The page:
After decades of providing the punch line in jokes about snowstorms, also-ran sports teams and urban decline, the Queen City of the Lakes is suddenly experiencing something new: an economic turnaround, helped by the unlikely sector of renewable energy.
New York wants to get serious about solar power. The state has a goal to cut its greenhouse gas emissions 80 percent below 1990 levels by 2050, and it’s already among the nation’s solar leaders. New York ranks ninth overall for total installed solar, and in 2013 alone it added enough to power more than 10,000 homes. While that’s great news for solar companies and environmentalists, it’s a bit of a problem for electric utilities.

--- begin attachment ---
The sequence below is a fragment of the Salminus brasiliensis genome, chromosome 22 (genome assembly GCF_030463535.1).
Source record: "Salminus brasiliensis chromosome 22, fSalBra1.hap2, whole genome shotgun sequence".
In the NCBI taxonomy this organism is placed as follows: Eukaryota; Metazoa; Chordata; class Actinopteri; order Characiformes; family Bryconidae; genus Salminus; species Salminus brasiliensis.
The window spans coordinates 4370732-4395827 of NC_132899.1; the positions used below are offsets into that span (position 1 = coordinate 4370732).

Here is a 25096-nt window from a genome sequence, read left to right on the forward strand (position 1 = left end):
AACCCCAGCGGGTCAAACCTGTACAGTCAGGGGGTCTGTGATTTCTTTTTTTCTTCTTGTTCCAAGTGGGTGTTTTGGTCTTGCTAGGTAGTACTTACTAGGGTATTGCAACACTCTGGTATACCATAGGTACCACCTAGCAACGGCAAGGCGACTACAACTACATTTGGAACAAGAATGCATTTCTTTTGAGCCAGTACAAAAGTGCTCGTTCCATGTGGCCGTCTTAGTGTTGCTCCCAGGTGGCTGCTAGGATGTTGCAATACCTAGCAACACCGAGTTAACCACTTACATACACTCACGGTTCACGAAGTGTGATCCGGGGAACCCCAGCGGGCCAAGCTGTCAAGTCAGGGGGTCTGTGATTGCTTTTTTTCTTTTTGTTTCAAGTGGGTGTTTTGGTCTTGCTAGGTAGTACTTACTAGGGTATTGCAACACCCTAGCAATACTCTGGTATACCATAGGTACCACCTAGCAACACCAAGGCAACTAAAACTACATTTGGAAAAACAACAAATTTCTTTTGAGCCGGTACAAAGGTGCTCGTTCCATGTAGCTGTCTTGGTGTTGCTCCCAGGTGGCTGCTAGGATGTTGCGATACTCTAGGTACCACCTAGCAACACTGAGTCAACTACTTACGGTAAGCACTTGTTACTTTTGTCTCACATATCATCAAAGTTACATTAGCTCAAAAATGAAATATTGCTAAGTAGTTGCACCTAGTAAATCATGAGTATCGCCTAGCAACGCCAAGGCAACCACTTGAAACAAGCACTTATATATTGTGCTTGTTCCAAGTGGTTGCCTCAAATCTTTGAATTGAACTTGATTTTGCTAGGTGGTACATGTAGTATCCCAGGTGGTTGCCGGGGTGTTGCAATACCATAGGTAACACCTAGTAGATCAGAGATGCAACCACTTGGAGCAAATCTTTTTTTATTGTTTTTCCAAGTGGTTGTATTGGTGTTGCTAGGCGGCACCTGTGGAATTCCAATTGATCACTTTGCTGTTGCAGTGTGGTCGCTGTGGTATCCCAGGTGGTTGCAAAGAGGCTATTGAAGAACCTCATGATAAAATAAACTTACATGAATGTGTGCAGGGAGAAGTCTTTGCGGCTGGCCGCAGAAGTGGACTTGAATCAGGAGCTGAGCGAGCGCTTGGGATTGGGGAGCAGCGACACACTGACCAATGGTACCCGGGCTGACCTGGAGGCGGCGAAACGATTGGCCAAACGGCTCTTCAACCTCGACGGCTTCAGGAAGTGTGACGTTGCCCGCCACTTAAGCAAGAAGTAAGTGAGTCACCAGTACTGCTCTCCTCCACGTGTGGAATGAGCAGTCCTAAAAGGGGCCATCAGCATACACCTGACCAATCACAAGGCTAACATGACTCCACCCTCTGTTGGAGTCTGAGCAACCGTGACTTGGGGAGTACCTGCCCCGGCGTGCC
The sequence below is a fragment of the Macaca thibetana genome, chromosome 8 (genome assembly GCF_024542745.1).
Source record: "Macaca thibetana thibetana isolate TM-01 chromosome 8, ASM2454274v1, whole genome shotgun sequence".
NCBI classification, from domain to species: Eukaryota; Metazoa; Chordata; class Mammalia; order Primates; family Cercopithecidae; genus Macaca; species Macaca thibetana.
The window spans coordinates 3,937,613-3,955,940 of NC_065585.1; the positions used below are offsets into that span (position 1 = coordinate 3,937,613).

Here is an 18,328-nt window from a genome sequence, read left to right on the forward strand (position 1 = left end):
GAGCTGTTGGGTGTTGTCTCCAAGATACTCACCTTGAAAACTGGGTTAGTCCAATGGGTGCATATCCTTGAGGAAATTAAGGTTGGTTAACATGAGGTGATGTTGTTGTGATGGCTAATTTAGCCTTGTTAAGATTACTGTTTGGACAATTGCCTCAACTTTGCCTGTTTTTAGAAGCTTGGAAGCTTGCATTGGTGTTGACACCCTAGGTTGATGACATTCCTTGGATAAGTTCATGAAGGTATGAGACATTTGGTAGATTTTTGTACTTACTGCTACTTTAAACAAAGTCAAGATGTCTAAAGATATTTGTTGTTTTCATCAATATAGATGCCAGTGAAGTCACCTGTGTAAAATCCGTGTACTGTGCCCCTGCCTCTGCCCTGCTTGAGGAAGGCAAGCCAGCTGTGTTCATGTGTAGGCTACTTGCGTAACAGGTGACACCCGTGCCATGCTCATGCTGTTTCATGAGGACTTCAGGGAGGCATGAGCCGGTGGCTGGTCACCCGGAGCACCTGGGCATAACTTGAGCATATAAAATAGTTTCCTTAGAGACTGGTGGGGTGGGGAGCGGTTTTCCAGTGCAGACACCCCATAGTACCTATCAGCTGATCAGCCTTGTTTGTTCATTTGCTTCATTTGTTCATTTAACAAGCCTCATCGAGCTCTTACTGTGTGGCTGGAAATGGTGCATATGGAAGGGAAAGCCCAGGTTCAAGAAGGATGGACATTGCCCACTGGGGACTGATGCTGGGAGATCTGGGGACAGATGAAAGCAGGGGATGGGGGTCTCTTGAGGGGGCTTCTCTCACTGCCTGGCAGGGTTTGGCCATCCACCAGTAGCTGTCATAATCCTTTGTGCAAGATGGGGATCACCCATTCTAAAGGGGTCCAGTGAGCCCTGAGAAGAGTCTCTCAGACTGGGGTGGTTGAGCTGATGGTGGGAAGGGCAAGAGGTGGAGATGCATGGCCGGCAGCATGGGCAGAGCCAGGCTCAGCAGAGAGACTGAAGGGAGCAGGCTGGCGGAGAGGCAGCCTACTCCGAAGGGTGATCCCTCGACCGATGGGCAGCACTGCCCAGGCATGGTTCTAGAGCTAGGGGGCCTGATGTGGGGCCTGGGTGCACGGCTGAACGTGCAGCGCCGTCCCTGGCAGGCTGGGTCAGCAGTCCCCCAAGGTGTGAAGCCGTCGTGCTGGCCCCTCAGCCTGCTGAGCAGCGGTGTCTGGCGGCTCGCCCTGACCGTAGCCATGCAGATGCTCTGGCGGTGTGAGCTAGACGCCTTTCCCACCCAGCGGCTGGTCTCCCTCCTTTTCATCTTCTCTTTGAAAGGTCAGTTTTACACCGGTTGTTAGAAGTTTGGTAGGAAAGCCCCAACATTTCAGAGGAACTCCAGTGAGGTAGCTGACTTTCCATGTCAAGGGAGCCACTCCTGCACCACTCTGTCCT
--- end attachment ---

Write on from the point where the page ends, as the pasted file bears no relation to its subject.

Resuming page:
Nevada takes the prize home on most jobs introduced fueled by Tesla’s September 2014 announcement of a new “Gigafactory”, a $5 billion, 50-plus acre lithium ion battery manufacturing facility that will support its electric car production. The Gigafactory aims to employee 6,000 workers. Also, Solar City “quadrupled” its projected hires in the state, the report said. Other states in the top 10 were: Calif., N.Y., Mich., Ariz., Texas, Colo., N.C., Utah and N.M.